October 06, 2023 | Matt Kucinski

In 2015, Calvin University opened its second campus 30 miles to the east of its main campus at Handlon Correctional Facility. The intention then was to specifically target students who had life sentences, equip them with a formative education that results in a bachelor’s degree, so that they are equipped to bring change to the prison culture throughout the state of Michigan.

What Calvin didn’t know then was that more and more of their students inside prison would have an opportunity to re-enter society.

“With continued sentencing reform, with legislation for good time even reducing sentencing further, more and more Calvin students studying at Handlon will return and be on campus,” said Mark Mulder, one of the many professors at Calvin who has taught classes for the Calvin Prison Initiative, a partnership between the university, Calvin Theological Seminary, and the Michigan Department of Corrections.

Some have already returned to finish their degree in Grand Rapids. And while their education has formed them as people, the barriers they’ve faced in reacclimating have presented major challenges.

Revealing research

In January 2023, then senior Emily Steen ’23 and her faculty adviser Mark Mulder, received The Hatfield Prize to conduct research on these challenges faced by formerly incarcerated individuals upon reentry into society, including barriers to housing, employment, and social integration due to their criminal record.

This past week their research was published by the Center for Public Justice. It highlights that reentry care should be an integral part of prison education programs, emphasizing the need for collaboration between government and various institutions to support returning citizens effectively.

“The work Emily has done will help us as an institution think about how we can do this better,” said Mulder. “It gives us guidance on how to do this and provides a template for other institutions as well.”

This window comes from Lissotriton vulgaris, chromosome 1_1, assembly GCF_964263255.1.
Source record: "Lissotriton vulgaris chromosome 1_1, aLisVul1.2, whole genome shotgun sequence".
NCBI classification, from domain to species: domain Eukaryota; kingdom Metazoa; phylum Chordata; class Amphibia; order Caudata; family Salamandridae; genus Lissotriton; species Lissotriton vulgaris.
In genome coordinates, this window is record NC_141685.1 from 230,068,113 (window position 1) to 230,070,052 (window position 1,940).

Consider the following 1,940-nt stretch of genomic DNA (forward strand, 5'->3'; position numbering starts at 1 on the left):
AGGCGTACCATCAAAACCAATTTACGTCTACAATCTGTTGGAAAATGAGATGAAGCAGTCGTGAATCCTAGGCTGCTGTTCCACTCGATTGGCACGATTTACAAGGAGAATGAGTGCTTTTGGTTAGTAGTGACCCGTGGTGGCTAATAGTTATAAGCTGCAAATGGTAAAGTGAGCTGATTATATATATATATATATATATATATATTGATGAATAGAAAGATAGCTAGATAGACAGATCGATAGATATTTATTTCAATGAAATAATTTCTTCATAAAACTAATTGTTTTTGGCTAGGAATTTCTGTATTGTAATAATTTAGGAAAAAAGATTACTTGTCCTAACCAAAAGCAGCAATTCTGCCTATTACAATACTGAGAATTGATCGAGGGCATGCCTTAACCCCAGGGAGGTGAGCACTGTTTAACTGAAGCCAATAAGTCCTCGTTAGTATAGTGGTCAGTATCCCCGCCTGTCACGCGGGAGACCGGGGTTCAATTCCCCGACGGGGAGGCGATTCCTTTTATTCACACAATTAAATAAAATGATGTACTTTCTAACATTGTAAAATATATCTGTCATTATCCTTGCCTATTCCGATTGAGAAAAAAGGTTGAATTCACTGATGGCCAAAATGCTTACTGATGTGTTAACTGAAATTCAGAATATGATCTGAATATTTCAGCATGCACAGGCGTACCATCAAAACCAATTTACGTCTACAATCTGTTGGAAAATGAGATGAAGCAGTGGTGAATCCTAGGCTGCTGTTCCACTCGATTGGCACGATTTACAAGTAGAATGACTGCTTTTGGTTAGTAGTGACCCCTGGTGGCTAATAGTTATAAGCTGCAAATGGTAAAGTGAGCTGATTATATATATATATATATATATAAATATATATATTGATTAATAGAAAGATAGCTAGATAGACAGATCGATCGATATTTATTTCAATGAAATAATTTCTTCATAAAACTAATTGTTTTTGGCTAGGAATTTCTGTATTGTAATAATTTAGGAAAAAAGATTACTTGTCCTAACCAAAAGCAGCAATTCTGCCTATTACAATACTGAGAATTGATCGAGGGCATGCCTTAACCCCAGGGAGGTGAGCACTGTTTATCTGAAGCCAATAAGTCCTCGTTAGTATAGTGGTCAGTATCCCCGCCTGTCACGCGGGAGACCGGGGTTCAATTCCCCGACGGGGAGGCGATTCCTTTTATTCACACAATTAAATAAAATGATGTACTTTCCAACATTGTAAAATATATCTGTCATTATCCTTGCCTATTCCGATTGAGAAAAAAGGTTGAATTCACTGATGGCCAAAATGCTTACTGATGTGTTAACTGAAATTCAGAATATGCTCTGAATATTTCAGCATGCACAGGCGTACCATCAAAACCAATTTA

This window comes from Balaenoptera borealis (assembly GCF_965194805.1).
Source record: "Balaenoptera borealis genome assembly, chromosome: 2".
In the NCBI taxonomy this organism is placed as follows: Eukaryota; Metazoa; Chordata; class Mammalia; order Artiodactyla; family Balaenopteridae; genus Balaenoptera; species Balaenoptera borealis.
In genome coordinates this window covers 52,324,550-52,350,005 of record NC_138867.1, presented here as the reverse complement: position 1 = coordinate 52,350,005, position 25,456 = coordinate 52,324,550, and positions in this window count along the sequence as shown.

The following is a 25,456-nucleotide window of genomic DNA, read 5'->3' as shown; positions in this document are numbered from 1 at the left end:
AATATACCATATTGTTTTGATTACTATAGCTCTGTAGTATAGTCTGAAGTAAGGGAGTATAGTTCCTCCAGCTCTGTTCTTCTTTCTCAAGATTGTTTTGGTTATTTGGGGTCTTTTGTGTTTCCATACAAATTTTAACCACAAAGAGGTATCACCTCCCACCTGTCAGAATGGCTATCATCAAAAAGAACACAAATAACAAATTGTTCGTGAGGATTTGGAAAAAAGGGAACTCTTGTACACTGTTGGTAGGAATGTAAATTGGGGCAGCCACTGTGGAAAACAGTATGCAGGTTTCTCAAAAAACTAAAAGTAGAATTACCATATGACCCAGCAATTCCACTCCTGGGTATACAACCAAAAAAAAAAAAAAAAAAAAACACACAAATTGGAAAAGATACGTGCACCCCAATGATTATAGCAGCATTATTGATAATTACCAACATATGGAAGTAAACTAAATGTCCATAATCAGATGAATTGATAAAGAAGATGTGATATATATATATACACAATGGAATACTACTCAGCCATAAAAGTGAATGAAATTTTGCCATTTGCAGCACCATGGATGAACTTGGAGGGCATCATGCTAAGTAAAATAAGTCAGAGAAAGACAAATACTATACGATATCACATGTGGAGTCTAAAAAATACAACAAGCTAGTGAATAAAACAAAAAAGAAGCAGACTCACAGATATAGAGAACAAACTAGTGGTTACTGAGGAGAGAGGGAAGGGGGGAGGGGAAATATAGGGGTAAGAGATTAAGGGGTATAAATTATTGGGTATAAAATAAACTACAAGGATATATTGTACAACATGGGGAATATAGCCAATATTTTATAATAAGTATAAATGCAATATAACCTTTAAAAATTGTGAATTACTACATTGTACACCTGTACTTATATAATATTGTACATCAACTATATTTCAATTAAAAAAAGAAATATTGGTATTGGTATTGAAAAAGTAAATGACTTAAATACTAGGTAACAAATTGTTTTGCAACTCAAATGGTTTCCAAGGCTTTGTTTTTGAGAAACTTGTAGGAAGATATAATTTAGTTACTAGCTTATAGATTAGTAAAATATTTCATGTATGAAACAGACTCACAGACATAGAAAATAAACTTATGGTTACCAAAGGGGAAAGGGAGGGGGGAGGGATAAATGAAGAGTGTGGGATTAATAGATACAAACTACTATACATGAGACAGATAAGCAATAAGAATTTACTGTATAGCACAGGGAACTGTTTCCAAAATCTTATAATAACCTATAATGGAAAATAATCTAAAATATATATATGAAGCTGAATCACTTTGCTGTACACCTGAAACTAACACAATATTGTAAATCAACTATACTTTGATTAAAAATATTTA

Ripple effects

Mulder and Steen realize that whatever Calvin puts into practice will likely have ripple effects. After all, the Calvin Prison Initiative program is considered a national model for prison education.

“More and more universities are watching what Calvin is doing and how successful we are going to be,” said Mulder.

“As prison education programs continue to expand under the Pell grants for prisoners’ legislation, local universities, churches, and community members must consider the importance of reentry care networks as they welcome returning students and graduates. I hope this report illuminates the necessity of reentry care for universities interested in adding prison education programming.”

Emily Crouch, program director of shared justice at the Center for Public Justice, emphasized the contribution Steen and Mulder’s research makes in this moment.

“In this report, Emily Steen asks the question: am I my brother’s keeper? Her report considers the role that Christian citizens, churches, employers, government and even Christian universities and colleges should have in assisting formerly incarcerated persons with reentry. And, she finds that yes, each of these groups has something to contribute,” Crouch said. “Emily’s passion for serving incarcerated and formerly incarcerated neighbors is evident in this report. Through her research and conversations with the Calvin Prison Initiative (CPI) and returning citizens she provides practical recommendations for CPI and other Christian institutions connected with higher education programs for incarcerated individuals.”

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